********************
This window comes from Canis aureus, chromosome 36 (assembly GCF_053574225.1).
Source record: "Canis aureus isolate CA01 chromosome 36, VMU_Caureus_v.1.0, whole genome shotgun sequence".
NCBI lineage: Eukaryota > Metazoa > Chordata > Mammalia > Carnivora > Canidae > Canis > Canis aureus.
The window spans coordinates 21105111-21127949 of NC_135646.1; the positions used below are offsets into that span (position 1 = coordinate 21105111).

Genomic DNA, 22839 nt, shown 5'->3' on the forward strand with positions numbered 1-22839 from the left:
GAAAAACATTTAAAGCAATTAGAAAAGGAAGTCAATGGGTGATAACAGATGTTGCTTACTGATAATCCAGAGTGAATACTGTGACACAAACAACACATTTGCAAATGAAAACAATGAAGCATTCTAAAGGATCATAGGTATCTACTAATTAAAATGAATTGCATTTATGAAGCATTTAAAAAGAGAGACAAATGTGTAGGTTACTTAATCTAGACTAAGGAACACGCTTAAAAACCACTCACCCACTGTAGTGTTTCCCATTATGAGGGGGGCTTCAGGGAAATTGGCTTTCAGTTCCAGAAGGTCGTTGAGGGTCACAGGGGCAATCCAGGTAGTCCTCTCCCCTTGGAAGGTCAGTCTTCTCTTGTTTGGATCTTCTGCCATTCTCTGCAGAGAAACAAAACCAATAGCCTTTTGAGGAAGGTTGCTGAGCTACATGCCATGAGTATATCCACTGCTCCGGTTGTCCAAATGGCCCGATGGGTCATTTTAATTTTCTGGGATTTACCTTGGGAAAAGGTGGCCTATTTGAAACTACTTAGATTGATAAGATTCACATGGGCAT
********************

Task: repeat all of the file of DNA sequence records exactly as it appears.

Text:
This window comes from Canis aureus, chromosome 36 (assembly GCF_053574225.1).
Source record: "Canis aureus isolate CA01 chromosome 36, VMU_Caureus_v.1.0, whole genome shotgun sequence".
NCBI lineage: Eukaryota > Metazoa > Chordata > Mammalia > Carnivora > Canidae > Canis > Canis aureus.
The window spans coordinates 21105111-21127949 of NC_135646.1; the positions used below are offsets into that span (position 1 = coordinate 21105111).

Genomic DNA, 22839 nt, shown 5'->3' on the forward strand with positions numbered 1-22839 from the left:
GAAAAACATTTAAAGCAATTAGAAAAGGAAGTCAATGGGTGATAACAGATGTTGCTTACTGATAATCCAGAGTGAATACTGTGACACAAACAACACATTTGCAAATGAAAACAATGAAGCATTCTAAAGGATCATAGGTATCTACTAATTAAAATGAATTGCATTTATGAAGCATTTAAAAAGAGAGACAAATGTGTAGGTTACTTAATCTAGACTAAGGAACACGCTTAAAAACCACTCACCCACTGTAGTGTTTCCCATTATGAGGGGGGCTTCAGGGAAATTGGCTTTCAGTTCCAGAAGGTCGTTGAGGGTCACAGGGGCAATCCAGGTAGTCCTCTCCCCTTGGAAGGTCAGTCTTCTCTTGTTTGGATCTTCTGCCATTCTCTGCAGAGAAACAAAACCAATAGCCTTTTGAGGAAGGTTGCTGAGCTACATGCCATGAGTATATCCACTGCTCCGGTTGTCCAAATGGCCCGATGGGTCATTTTAATTTTCTGGGATTTACCTTGGGAAAAGGTGGCCTATTTGAAACTACTTAGATTGATAAGATTCACATGGGCAT